Posts tagged: 1968
Jane Fonda. Barbarella, 1968.
In 1968, during the administration of US President Lyndon B. Johnson, Eartha Kitt encountered a substantial professional setback after she made anti-war statements during a White House luncheon. Kitt was invited to the White House luncheon and was asked by Lady Bird Johnson about the Vietnam War. She replied: “You send the best of this country off to be shot and maimed. No wonder the kids rebel and take pot.”
During a question and answer session, Kitt stated:
The children of America are not rebelling for no reason. They are not hippies for no reason at all. We don’t have what we have on Sunset Blvd. for no reason. They are rebelling against something. There are so many things burning the people of this country, particularly mothers. They feel they are going to raise sons — and I know what it’s like, and you have children of your own, Mrs. Johnson — we raise children and send them to war.
Her remarks reportedly caused Mrs. Johnson to burst into tears and led to a derailment in Kitt’s career
US athlete Bob Beamon (right), after breaking the Olympic record for the long jump, knelt and kissed the soil according to Islamic tradition to thank Allah for his exploit. At that moment a rain storm burst over the stadium, drenching the athletes. Mexico City, 1968.
By Raymond Depardon
Clearly Bob Beamon had the Creator on his side that day, because when he took off from the line on his first long jump attempt in the thin Mexico City air, a tailwind picked him up and sent him flying 29 feet 2 inches, breaking the previous world record by almost 2 feet — an unprecedented and still unduplicated shattering of a long jump record. When Beamon learned of the result (translated into feet and inches from the metric system used in Mexico), he collapsed with a cataleptic seizure, immediately after which a lightning storm descended, creating poor conditions for the rest of the Olympic competitors. After that day, Beamon never again jumped longer than 26 feet 11 inches for the rest of his career. His world record stood for 22 years, until it was broken in 1991 by Mike Powell whose record still stands.
Kiyoshi Kuromiya was a Japanese-American who did a lot of amazing things.
To protest of the use of napalm in Vietnam in 1968, he announced that a dog would be burned alive in front of the University of Pennsylvania’s Van Pelt Library. Thousands turned up to protest, only to find a message from Kuromiya: “Congratulations on your anti-napalm protest. You saved the life of a dog. Now, how about saving the lives of tens of thousands of people in Vietnam.”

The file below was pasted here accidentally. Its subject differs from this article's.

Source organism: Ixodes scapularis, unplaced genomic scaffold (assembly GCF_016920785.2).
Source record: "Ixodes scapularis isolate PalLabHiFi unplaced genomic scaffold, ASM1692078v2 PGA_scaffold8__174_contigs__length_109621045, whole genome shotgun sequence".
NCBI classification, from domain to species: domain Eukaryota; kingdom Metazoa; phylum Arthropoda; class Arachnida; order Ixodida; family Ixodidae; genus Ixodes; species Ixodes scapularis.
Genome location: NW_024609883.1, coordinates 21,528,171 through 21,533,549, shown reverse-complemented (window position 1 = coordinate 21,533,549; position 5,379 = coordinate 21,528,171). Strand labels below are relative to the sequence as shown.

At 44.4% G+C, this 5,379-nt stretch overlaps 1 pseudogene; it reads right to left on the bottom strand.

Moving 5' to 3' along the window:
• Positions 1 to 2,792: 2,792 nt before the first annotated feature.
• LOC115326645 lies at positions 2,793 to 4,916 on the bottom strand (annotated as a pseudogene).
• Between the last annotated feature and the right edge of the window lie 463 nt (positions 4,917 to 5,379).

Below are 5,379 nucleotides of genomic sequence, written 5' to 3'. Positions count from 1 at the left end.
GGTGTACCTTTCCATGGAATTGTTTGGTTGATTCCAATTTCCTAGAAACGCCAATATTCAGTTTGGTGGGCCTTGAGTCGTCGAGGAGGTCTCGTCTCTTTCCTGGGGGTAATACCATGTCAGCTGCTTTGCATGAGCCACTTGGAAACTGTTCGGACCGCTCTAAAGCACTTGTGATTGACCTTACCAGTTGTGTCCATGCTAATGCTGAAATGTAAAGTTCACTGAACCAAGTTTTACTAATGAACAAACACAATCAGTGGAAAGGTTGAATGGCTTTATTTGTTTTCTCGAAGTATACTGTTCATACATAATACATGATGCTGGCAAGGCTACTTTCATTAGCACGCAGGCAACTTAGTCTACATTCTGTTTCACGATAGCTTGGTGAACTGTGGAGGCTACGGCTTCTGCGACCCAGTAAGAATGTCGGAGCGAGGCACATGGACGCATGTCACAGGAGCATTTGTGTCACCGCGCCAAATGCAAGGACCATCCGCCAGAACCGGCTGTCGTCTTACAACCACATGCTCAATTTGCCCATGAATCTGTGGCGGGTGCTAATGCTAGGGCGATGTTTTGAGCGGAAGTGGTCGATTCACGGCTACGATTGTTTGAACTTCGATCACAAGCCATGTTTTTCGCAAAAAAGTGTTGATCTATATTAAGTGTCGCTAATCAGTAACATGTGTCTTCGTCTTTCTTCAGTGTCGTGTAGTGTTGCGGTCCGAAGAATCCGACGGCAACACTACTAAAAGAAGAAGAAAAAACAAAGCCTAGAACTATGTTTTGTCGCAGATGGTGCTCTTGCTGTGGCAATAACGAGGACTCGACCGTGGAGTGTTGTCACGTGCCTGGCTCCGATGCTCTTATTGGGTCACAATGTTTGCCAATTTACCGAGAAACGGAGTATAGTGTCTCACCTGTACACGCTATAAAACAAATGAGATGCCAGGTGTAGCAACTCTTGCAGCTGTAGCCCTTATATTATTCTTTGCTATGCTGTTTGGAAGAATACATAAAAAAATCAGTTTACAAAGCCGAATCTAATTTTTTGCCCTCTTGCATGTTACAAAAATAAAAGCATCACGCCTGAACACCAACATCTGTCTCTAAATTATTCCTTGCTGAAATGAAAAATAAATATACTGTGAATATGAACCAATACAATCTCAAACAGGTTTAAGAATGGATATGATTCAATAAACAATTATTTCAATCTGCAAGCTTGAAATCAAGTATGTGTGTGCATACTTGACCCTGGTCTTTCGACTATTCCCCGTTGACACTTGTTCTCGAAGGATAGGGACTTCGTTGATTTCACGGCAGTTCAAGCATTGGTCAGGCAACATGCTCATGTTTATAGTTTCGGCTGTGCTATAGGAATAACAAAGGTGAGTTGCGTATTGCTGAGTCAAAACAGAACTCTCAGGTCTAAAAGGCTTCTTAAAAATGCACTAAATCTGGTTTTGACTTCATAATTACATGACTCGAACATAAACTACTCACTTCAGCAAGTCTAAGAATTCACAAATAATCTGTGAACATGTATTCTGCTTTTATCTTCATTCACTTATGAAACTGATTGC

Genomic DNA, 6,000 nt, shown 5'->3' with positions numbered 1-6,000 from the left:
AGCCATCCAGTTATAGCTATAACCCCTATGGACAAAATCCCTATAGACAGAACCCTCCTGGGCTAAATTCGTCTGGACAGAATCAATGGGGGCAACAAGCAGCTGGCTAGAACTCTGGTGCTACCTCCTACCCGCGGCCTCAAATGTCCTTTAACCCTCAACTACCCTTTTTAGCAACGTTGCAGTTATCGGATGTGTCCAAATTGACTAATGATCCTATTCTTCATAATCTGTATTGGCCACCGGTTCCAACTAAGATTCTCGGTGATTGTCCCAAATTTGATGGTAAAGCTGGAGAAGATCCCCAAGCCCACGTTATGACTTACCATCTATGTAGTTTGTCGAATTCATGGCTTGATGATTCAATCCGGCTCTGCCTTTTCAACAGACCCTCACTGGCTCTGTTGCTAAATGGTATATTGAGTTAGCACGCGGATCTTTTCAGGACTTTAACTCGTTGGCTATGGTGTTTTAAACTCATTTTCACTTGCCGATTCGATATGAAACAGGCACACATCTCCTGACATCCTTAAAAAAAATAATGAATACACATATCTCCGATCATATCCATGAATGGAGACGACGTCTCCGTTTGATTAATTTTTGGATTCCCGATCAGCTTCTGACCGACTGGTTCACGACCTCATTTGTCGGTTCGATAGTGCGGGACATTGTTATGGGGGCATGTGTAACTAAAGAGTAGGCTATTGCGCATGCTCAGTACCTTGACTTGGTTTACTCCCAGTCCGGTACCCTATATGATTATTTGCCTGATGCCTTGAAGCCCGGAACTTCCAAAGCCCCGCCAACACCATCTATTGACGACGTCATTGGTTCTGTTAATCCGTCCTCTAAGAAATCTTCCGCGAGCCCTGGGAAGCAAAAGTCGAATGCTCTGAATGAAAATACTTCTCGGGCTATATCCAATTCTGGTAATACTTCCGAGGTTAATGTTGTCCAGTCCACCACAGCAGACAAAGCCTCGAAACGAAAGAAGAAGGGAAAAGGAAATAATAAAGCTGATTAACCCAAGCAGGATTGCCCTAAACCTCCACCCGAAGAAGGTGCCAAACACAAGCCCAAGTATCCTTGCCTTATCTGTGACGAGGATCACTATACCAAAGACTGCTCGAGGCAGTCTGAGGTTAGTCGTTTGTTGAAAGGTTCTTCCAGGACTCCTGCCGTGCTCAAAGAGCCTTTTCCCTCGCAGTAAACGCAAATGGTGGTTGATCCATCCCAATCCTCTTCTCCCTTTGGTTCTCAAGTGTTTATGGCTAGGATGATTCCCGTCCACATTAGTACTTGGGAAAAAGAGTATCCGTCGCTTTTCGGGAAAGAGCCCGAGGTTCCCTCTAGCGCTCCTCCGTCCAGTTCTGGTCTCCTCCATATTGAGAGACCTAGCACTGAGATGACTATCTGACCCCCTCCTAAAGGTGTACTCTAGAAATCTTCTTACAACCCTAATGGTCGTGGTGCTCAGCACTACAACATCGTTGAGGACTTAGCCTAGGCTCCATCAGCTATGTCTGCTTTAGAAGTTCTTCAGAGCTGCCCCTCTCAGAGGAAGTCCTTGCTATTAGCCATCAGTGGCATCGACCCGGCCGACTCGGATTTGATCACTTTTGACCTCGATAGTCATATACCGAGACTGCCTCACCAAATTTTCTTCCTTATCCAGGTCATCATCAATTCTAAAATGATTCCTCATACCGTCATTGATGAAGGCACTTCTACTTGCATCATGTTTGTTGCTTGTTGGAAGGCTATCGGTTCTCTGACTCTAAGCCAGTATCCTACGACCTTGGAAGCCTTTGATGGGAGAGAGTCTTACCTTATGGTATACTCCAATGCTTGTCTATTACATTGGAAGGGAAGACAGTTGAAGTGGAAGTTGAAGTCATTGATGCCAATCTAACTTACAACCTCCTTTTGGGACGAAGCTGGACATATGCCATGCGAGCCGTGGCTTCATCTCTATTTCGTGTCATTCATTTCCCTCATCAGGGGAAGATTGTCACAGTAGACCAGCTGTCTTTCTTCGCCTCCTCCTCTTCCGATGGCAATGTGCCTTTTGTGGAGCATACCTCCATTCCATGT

On this weekend’s revelation that Nixon sabotaged peace talks in the fall of 1968:
It begins in the summer of 1968. Nixon feared a breakthrough at the Paris Peace talks designed to find a negotiated settlement to the Vietnam war, and he knew this would derail his campaign. He therefore set up a clandestine back-channel involving Anna Chennault, a senior campaign adviser.
At a July meeting in Nixon’s New York apartment, the South Vietnamese ambassador was told Chennault represented Nixon and spoke for the campaign. If any message needed to be passed to the South Vietnamese president, Nguyen Van Thieu, it would come via Chennault.
So on the eve of his planned announcement of a halt to the bombing, Johnson learned the South Vietnamese were pulling out. He was also told why. The FBI had bugged the ambassador’s phone and a transcripts of Anna Chennault’s calls were sent to the White House. In one conversation she tells the ambassador to “just hang on through election”. Johnson was told by Defence Secretary Clifford that the interference was illegal and threatened the chance for peace….
The president did let Humphrey know and gave him enough information to sink his opponent. But by then, a few days from the election, Humphrey had been told he had closed the gap with Nixon and would win the presidency. So Humphrey decided it would be too disruptive to the country to accuse the Republicans of treason, if the Democrats were going to win anyway. Nixon ended his campaign by suggesting the administration war policy was in shambles. They couldn’t even get the South Vietnamese to the negotiating table. He won by less than 1% of the popular vote. Once in office he escalated the war into Laos and Cambodia, with the loss of an additional 22,000 American lives, before finally settling for a peace agreement in 1973 that was within grasp in 1968.
Anita Pallenberg in “Barbarella,” 1968
I’ve never seen a GIF of this.
I was just reading about this during a wiki binge on Olympics incidents and did a little research on it. I never knew how deep the message was that Smith and Carlos were trying to send. Just about everything they wore and how they wore it had symbolism attached to it. (unzipped tracksuits for solidarity with blue collar workers, necklace of beads for lynching victims, etc) Calling it a “black power salute” is really reductive and it’s a shame (and predictable) that if it’s taught at all, that’s what it’s boiled down to.
Another thing I didn’t know: the Australian guy who came in second wore a patch for solidarity with them, he was protesting racist Australian immigration policies. When he passed away, Smith and Carlos were pallbearers at his funeral.
Don’t know what this is referring to? Here you go.
On a note: both athletes were expelled from the Olympics for this, but no objection had been made by the president of the games years before about a Nazi gesture in the Berlin Olympics. Racism times two.
PC Gumbs - London’s first black policeman . Sept. 1968 .
[embedding disabled by request / YOU DIDN’T MAKE THIS MOVIE, JERKASS.]
SO MUCH ATMOSPHERE. saw this on tv like fifteen years ago and until recently wasn’t sure i hadn’t imagined it. effectively a 60s disney movie riffing on the sargasso sea stories by william hope hodgson.
Plexus, issue 17, October 1968
Cover: Gilles Rimbault
3:00 to 5:00 / kubrick’s moonbase.